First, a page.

Reviewed by Don Noble
Raised in blue-collar Baton Rouge, after LSU and an MFA in fiction writing at Alabama, Tim Parrish has had his teaching career at Southern Connecticut State University. But in his writing, Parrish has never left the neighborhood in Baton Rouge where he was raised. Through three books in three genres he has returned to this seething, rather toxic place. Red Stick Men, his volume of stories, tells of his childhood and adolescence in the 1960s.
Recently, his memoir, Fear and What Follows: The Violent Education of a Christian Racist, recalls the anger and frustration among lower middle class whites as the civil rights movement gained power and teenage boys were inspired to violence by the rhetoric of resistance.
With The Jumper, winner of the George Garrett Fiction Prize, Parrish has returned again to the same few blocks of run-down, sad little wooden houses at the edge of the industrial “park.”
In the words of one resident it’s “a block from hell” and “smells like a gas station burning.”
“I can’t breathe” she says; “How do people live here?”
The answer is “marginally,” “painfully,” “unhappily.” The denizens of these sad streets lead desperate lives. Trapped by poverty, addictions, bad choices, they would get out if they could. Readers after uplift need look elsewhere.
Their humanity is honored by Parrish in lyrical and sometimes soaring prose, but each reader will decide for himself whether they are more to be pitied than scorned.
The action takes eight days, around 1980, with interchapters of flashback to 1959. The protagonist, Jimmy Strawhorn, works at a Home Depot in Houston. Raised on a remote Texas ranch with a one-eyed paranoid alcoholic named Pepper, Jimmy has always been told he was an orphan but, to his surprise, receives a telegram from his father, J. T., summoning him to Baton Rouge.
His roommate must read it for him. Jimmy has ordinary intelligence but can’t read AT ALL. His coping skills at work are remarkable but when others, especially women, learn he can’t read the menu or movie marquee, their faces show pity or revulsion “and the former was worse than the latter.” Late in the novel Jimmy ruminates on the purpose of written words: “Maybe meaning and communication weren’t what words were for after all, not solid and real like a touch, but slippery and elusive, like promises.”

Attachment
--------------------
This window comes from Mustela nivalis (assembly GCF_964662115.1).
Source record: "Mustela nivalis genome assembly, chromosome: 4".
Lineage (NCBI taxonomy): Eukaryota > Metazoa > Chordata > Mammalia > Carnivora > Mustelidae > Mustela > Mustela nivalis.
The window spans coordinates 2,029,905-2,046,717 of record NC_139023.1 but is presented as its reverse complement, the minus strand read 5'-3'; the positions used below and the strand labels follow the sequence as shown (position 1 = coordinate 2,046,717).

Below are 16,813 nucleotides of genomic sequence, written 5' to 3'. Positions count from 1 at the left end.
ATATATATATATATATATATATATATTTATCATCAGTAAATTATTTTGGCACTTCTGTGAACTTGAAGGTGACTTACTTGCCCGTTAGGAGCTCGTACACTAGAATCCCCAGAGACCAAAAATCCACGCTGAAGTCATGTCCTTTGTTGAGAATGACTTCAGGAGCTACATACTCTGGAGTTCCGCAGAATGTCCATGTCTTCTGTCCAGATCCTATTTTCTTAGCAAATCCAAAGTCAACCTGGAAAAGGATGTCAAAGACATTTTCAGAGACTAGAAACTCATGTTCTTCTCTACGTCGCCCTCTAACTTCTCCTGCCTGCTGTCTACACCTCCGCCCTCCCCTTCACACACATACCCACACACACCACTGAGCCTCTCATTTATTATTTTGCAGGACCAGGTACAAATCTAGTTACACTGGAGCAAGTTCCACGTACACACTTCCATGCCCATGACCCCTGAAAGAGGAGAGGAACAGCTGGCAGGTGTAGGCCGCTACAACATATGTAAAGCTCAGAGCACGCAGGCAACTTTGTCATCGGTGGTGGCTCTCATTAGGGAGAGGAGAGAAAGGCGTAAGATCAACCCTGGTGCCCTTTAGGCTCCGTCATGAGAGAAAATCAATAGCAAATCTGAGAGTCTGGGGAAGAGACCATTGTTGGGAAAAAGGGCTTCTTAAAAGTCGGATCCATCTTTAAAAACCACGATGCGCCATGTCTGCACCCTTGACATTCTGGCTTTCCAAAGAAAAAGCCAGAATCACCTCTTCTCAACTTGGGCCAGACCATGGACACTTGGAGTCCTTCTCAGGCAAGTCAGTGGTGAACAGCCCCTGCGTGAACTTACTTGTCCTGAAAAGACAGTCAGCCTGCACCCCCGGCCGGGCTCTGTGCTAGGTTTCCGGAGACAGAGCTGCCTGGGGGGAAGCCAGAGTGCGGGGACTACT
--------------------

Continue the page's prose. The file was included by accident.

In Baton Rouge Jimmy meets Dad, a compulsive gambler whose luck is running worse than usual, borrowing money from sadistic loan sharks and being cruelly beaten for nonpayment.
Jimmy demands to know from J.T. the story of his mother, his birth, his abandonment. J.T. has suppressed and revised that chapter of his life until the truth is hardly available.
J.T.’s chapters are titled What J.T. Could Remember If He Would Remember. Slowly, he remembers, one painful layer at a time. We learn of his brief marriage to Marita, a dark, sensuous beauty, on the run from a perversely abusive gangster father in New Orleans.
Jimmy meets Sandra, a kind but distressed young woman running from her own unhappy past.
All, I mean all, of these characters are in despair to the point of suicide, and the Louisiana State Capitol with its observation deck in the clouds is tempting, calling to these potential “jumpers.”
Sandra will try to help Jimmy, help Jimmy help his dad, help herself. Maybe.
Parrish tells a powerful story, but there is little good news.
Don Noble is host of the Alabama Public Television literary interview show Bookmark and the editor of A State of Laughter: Comic Fiction from Alabama. This review was originally broadcast on Alabama Public Radio.